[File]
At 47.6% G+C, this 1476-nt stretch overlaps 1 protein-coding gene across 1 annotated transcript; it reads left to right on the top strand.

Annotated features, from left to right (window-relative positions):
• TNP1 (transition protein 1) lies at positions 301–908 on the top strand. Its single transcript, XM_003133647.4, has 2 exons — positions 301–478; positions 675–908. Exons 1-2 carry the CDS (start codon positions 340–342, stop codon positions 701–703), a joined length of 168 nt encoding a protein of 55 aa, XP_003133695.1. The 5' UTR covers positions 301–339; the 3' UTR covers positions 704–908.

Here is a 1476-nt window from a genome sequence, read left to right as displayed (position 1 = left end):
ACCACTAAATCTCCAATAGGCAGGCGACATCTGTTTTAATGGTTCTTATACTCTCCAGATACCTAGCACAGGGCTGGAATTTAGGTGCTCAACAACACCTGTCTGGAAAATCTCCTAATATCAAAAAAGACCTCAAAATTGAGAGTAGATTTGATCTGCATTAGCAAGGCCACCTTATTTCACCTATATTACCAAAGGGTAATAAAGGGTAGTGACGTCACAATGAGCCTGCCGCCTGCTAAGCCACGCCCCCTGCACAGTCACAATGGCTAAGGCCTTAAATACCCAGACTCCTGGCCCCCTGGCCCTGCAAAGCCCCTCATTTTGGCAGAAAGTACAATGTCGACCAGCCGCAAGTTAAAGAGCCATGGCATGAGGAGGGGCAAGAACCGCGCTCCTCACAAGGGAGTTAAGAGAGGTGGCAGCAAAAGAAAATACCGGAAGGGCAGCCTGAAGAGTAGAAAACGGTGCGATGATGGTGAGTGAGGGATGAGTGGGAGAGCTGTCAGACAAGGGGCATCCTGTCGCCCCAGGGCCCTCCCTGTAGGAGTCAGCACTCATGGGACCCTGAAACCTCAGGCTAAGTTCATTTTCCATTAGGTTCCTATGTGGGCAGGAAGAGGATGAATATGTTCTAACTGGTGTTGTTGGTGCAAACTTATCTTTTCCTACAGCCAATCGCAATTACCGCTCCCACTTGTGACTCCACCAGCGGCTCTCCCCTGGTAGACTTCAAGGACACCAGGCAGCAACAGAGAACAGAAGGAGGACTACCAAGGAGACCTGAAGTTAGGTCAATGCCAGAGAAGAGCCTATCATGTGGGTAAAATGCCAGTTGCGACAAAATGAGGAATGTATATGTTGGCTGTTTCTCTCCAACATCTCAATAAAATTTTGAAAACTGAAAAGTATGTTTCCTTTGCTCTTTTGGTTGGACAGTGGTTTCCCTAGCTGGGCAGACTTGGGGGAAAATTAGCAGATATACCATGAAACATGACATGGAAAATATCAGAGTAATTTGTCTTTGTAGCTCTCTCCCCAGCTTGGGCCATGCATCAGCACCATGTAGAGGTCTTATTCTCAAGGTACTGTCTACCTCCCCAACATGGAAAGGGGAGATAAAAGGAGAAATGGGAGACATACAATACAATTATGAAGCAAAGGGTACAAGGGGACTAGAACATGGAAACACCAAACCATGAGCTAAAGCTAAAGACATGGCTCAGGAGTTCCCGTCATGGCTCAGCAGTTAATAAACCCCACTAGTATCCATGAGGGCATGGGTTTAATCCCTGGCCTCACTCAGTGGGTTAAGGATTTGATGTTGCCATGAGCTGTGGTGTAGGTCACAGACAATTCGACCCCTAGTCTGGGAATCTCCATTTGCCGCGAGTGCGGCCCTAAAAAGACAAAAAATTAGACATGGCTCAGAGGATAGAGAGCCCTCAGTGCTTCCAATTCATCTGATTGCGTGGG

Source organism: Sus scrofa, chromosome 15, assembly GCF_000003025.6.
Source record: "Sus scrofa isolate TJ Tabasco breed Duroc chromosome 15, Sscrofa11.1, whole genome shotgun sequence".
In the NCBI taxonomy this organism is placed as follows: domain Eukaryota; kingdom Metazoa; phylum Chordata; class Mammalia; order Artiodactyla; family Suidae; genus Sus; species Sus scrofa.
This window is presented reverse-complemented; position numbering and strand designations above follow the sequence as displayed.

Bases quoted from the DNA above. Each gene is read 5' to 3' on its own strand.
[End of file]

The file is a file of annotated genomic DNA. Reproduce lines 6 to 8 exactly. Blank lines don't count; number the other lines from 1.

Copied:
Source organism: Sus scrofa, chromosome 15, assembly GCF_000003025.6.
Source record: "Sus scrofa isolate TJ Tabasco breed Duroc chromosome 15, Sscrofa11.1, whole genome shotgun sequence".
In the NCBI taxonomy this organism is placed as follows: domain Eukaryota; kingdom Metazoa; phylum Chordata; class Mammalia; order Artiodactyla; family Suidae; genus Sus; species Sus scrofa.